In addition to the benefits and costs described in the previous posts, there are two positive side effects that may interest you. These are described below.
Abraham Maslow called it a peak experience. Athletes, artists and performers call it being in the zone or playing their A-game. Researchers in positive psychology refer to it as flow and philosophers, spiritual and religious writers call it a transcendent experience. Regardless of the name you use, “it” is that experience when everything is working well – when your skills and experience allow you to complete a difficult task; you have positive relationships with your co-workers; or you are maintaining a healthy balance in your life. You do your best work. You lose track of time because you are totally engaged in what you are doing or with your co-workers or customers. It is those times when everything seems to go “just right.”
In 500 BC, the Chinese philosopher Lao Tzu described it as: “Without going beyond his own nature, one can achieve ultimate wisdom. Therefore, the intelligent man knows all he needs to know without going away, and he sees all he needs to see without looking elsewhere, and does all he needs to do without undue exertion,” (1). These transcendent experiences are intermittent – they come and go, and they occur more often when you attend to your well-being.
Peak Experience Behaviors
People who have peak experiences tend to act in certain ways. They are more inclusive and less ego driven. They value those around them and are sensitive to the emotions of others. They are able to see the big picture and appreciate the detail. Curiosity and knowledge work together. This leads to effective problem-solving and innovation. Peak experiences lead to a more holistic view of the world, including the workplace. Those who have these experiences are able to look beyond their own needs to the needs of the team, department, company and even the community. They are articulate, motivated and responsive to those around them.
Virtuous Circle of Well-being
You have heard the termvicious cycle – it is a situation in which the solution to one problem leads to another problem, which in turn leads to a third problem and on, and on it goes. There is also a virtuous circle in which a successful problem solution leads to a second successful solution and so on. Well-being is a virtuous circle.
Working on our well-being leads to positive results, which in turn motivate us to do more work on our well-being. For example, I know I need to exercise to improve my well-being, so I ride my bicycle, because I love riding my bicycle. My improved physical well-being leads to more energy and creativity. I discovered that bike riding leads to better problem solving. So, when I get stuck in my writing, I take a break and ride my bike around the block a few times; and voila, I get unstuck, go back to my computer and solve my problem, which in turn, improves my productivity, which makes me happier and more social.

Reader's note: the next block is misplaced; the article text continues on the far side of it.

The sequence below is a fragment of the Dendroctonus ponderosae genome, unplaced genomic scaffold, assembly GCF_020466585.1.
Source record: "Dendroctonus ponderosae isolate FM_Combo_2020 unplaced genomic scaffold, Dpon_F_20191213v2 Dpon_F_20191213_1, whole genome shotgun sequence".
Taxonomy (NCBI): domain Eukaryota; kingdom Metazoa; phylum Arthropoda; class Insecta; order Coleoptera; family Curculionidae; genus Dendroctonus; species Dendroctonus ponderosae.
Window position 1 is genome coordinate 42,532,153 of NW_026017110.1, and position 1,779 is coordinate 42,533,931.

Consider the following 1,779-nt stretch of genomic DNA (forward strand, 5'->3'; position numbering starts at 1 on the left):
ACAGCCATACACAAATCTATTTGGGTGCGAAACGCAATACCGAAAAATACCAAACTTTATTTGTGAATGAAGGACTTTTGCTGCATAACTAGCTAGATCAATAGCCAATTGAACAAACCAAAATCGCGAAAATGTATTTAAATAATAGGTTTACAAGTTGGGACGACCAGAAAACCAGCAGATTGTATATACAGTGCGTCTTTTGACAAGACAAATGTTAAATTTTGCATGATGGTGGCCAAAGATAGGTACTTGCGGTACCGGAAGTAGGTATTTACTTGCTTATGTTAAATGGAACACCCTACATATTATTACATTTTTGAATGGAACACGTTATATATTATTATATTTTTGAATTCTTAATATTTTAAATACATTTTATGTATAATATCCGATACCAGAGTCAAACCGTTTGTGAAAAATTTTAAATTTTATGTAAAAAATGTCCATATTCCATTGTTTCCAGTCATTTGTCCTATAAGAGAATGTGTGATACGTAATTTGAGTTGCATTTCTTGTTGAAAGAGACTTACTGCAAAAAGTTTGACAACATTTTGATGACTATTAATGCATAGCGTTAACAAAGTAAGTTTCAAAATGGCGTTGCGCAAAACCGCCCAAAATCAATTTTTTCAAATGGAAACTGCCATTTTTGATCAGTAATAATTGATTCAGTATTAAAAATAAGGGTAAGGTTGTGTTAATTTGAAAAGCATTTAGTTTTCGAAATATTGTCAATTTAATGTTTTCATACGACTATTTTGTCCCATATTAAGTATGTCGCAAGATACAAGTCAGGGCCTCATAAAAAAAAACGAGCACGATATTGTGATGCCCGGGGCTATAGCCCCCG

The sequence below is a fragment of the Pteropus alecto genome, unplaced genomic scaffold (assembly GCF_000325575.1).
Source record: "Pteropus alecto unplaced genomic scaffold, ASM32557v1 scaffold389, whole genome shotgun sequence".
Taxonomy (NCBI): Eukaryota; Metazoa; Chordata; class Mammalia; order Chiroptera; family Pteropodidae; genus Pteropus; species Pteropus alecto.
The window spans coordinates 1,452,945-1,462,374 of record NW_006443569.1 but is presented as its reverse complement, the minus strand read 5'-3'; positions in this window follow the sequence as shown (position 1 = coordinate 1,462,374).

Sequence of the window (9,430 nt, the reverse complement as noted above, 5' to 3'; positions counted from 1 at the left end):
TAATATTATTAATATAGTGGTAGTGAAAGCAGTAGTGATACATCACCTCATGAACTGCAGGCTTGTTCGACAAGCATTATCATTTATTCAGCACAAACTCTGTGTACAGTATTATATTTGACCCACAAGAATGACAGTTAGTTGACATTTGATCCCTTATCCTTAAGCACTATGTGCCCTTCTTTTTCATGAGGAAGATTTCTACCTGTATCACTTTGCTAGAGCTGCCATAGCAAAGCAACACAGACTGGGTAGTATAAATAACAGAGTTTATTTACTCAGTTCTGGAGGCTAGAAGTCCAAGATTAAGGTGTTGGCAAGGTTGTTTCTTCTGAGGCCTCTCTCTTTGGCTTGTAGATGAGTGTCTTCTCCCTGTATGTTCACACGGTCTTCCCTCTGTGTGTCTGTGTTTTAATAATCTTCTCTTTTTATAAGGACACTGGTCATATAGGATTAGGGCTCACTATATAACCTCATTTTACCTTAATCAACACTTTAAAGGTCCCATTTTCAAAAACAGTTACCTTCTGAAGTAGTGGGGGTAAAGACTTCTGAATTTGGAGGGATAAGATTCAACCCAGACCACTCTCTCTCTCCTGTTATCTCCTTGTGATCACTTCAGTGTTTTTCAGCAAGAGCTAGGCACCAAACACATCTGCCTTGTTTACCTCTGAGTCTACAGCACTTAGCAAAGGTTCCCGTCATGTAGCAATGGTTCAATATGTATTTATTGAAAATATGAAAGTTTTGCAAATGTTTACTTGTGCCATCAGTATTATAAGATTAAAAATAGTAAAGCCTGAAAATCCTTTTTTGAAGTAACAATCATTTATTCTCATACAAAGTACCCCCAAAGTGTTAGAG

When I had a “real job” (40-plus hours a week in an office with paid vacation and health insurance), I would do something similar. When I “got stuck,” I went for a little walk – only five minutes, and it was enough. Even in the middle of a sub-zero degree January in Minnesota, I would walk around the office for the few minutes.
The virtuous cycle, also called an upward positive cycle, is what happens when you work to improve our well-being. Well-being leads to more opportunities, which improves well-being. In his book Flourish: A Visionary New Understanding of Happiness and Well-being, Martin Seligman, Professor of Psychology at the University of Pennsylvania and his associates describe the core features and benefits of well-being. These include positive emotions, self-esteem, resilience, vitality, accomplishment, growth, beneficial relationships, meaning and purpose in life and gratitude.(2)
Think about the last time you had a peak experience. What was it like? What factors, within your control contributed to it? How can you creat those factors in future situations.
Next: What do I have to do?
- Lao Tzu, Tao te Ching, Chapter, 47 Stephen Mitchell translation, pocket edition, 1990
- Seligman, Martin (2011), Flourish: A Visionary New Understanding of Happiness and Well-being, New York, NY: Free Press